DEAFNESS: HUMAN STEM CELL TRIALS

This entry was posted by Friday, 2 May, 2014
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Cartoon about hearing research

RESEARCH LIKE THIS ISN’T FREE

HEARING

In 2006, the ever amazing Dr. Stefan Heller  - amazing because of his remarkable pioneering role in research into a cure for deafness –  predicted that we would reverse hearing loss in an animal. He said it would take about five years. Five years later, hearing loss was reversed in a mouse model. Eerily accurate but MISTER ScienceAintSoBad wasn’t surprised. Heller knows his stuff. He’s been at the forefront of this field since it began. (He is at Stanford University’s School of Medicine). 

Where do things stand now? It’s been two and a half years since the first mouse was “cured” of deafness and already we have human trials. In about two months, a human trial will actually begin for adults. Dr. Hinrich Straeker  (University of Kansas Medical Center) will be in charge. His team will insert a gene (the Atoh1 gene) into the ears of the volunteers. The Athoh1 gene is involved in supporting the “microphone of the inner ear” (hair cells). It worked for mice. They had, on average, about a 20 db improvement in hearing. It would be nice if it worked that well for people. Novertis (the pharma company) is partnering on the research. 

There’s also a study  gearing up at Childrens Memorial Hermann Hospital in Texas which is aimed at kids. Dr. Samer Fakhri, is the lead. Stem cells taken from cord blood will be used. This is a  phase 1 (make sure nothing bad happens) study –  an important step.

Just about everything I read about this stuff contains a don’t-get-your-hopes-up warning reminding us that it could take  years – decades probably – before you see anything like a cure for deafness.

You know what? That’s fine. But I love the fact that we have finally reached the point where human studies have begun. If we can somehow increase the meager trickle of funds that supports this research, maybe we can speed things up even more. Spending on hearing loss research is very efficient. You get a lot for your dollar. Graduate student researchers are cheap.

Dr. Heller tells me his “naive dream” is to develop a way to get  funding direct from individuals – grass roots funding, as he calls it –  where “every person suffering from hearing loss would gives $5 – $10.  That would be huge,” he says, “because, right now, almost everything comes from  just two institutions, the Stanford Initiative To Cure Hearing Loss  and The Hearing Restoration Project. And the available funds are very limited. Ten dollars to either of these instutions would make a big difference.”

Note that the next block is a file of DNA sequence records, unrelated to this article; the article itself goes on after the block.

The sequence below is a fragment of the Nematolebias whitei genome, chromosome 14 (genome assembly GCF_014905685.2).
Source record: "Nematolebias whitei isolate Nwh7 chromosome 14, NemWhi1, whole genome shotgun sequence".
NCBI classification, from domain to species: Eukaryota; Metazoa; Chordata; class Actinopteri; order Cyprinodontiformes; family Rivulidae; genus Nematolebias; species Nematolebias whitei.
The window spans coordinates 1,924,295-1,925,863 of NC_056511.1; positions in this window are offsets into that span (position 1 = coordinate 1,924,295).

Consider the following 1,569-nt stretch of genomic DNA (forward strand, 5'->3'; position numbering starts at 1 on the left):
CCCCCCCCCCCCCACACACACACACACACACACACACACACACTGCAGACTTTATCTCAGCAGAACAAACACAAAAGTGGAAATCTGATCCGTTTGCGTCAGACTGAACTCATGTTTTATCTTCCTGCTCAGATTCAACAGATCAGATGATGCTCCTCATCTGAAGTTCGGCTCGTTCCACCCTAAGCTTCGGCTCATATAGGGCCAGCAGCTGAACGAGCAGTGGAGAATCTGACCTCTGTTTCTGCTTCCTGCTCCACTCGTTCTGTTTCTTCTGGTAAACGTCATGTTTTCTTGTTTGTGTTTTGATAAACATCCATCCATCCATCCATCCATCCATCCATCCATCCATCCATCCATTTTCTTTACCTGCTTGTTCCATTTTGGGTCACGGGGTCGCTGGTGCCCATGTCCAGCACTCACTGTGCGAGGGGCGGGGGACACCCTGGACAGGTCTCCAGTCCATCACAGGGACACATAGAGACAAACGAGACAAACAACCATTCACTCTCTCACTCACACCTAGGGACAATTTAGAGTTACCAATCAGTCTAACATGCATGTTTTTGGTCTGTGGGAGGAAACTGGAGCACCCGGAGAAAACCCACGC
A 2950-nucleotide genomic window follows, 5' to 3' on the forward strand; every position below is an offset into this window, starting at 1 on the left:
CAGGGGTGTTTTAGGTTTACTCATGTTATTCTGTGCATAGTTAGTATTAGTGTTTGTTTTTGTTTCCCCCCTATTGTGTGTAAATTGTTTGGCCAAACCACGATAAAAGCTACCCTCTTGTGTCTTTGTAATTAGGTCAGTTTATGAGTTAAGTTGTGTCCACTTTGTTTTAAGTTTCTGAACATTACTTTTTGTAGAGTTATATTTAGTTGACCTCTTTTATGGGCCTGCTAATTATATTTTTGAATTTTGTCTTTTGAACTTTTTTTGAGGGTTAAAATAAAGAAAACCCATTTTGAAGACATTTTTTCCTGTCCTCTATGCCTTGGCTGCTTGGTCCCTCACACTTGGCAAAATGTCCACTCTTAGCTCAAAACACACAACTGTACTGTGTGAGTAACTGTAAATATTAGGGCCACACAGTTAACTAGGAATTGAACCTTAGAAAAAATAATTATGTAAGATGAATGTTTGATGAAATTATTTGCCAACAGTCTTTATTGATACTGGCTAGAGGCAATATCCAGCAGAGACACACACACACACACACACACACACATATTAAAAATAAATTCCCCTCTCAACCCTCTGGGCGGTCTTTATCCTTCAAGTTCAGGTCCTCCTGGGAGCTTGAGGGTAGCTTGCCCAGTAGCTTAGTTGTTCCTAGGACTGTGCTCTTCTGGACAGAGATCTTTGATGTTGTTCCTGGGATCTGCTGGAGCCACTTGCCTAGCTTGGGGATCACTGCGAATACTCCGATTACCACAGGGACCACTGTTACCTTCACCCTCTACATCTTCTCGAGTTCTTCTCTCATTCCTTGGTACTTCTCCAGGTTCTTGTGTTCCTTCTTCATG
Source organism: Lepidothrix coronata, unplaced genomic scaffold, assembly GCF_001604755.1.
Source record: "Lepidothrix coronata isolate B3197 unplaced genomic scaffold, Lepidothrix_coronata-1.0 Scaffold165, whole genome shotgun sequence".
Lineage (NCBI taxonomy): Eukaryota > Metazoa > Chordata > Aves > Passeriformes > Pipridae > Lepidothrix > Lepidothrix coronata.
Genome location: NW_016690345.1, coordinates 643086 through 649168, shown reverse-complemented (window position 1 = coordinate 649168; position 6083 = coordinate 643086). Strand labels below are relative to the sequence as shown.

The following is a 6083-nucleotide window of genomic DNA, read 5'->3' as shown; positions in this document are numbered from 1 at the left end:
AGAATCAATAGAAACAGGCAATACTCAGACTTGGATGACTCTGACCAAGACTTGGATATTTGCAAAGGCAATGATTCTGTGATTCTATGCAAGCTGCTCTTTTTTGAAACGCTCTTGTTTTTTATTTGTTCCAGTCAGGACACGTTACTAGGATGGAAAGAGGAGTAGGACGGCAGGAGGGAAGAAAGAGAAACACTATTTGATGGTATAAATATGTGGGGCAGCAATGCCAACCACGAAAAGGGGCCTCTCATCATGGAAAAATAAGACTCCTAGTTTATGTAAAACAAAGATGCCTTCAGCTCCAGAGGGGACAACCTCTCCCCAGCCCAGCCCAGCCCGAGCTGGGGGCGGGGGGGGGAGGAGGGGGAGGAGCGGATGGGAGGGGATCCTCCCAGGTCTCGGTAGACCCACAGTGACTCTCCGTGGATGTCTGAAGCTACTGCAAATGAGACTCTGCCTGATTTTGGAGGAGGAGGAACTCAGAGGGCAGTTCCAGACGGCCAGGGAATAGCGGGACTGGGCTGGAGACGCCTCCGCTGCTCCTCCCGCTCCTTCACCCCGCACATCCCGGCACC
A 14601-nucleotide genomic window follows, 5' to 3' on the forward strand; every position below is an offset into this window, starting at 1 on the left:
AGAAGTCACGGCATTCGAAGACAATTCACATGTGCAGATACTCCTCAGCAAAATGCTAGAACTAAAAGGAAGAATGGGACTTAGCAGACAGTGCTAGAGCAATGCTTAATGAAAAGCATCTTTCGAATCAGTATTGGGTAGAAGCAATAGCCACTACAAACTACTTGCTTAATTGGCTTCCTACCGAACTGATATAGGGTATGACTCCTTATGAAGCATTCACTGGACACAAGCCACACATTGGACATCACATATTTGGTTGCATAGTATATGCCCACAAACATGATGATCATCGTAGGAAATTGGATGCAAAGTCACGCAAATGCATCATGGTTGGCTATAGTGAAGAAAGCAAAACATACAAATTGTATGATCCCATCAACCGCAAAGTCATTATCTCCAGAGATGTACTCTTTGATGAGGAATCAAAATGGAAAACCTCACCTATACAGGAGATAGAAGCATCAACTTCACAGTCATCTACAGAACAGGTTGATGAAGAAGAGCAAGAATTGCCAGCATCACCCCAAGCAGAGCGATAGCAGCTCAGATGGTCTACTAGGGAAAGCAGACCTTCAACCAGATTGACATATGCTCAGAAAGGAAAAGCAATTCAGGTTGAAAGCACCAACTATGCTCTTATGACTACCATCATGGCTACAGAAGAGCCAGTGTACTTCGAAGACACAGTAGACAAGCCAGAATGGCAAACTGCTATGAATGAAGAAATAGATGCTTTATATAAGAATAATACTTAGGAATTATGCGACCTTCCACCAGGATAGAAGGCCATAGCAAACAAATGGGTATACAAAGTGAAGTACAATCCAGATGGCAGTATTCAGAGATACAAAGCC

MISTER ScienceAintSoBad would sincerely appreciate it if you would ask your friends to give. It’s a great cause.

RESEARCH CENTER FOR HEARING LOSS

Even better .  let’s establish – this is Stefan’s idea too – a major research center. The laboratories where much of this work takes place are scattered. Why not relocate them  into a a single hearing research center,  intensifying and focusing the effort of several individual labs? A donation from a private benefactor (or more) could make this happen. With interest rates this low, what are you going to do with all your unproductive investment dollars anyway? Can you think of anything that could change more lives?

A large segment of the population – especially the elderly – live with the world “turned off” because they can’t hear anymore. With your generous help, that can change.

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The drawing is mine (He look better in real life).

 

6 Responses to “DEAFNESS: HUMAN STEM CELL TRIALS”

  1. john aldridge

    I am a railroad conductor just about ready to retire and at our local meeting it was discussed about this research at ukansas and on the utu website they were looking for volunteers is this true or not I do have substantial hearing loss and would be really interested.

  2. I believe they have already recruited volunteers but no harm in contacting Hinrich Straeker to see if there’s “room for one more”. http://www.kumc.edu/school-of-medicine/otolaryngology/faculty-and-staff/faculty/hinrich-staecker.html

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  4. e. dadivas

    any news on dr. straeker’s clinical trial(s)?

  5. Greetings! Veryy helpful advice within this article! It’s the little chanjges that make the
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  6. D. Nesjan

    How long will it take before we hear the results?


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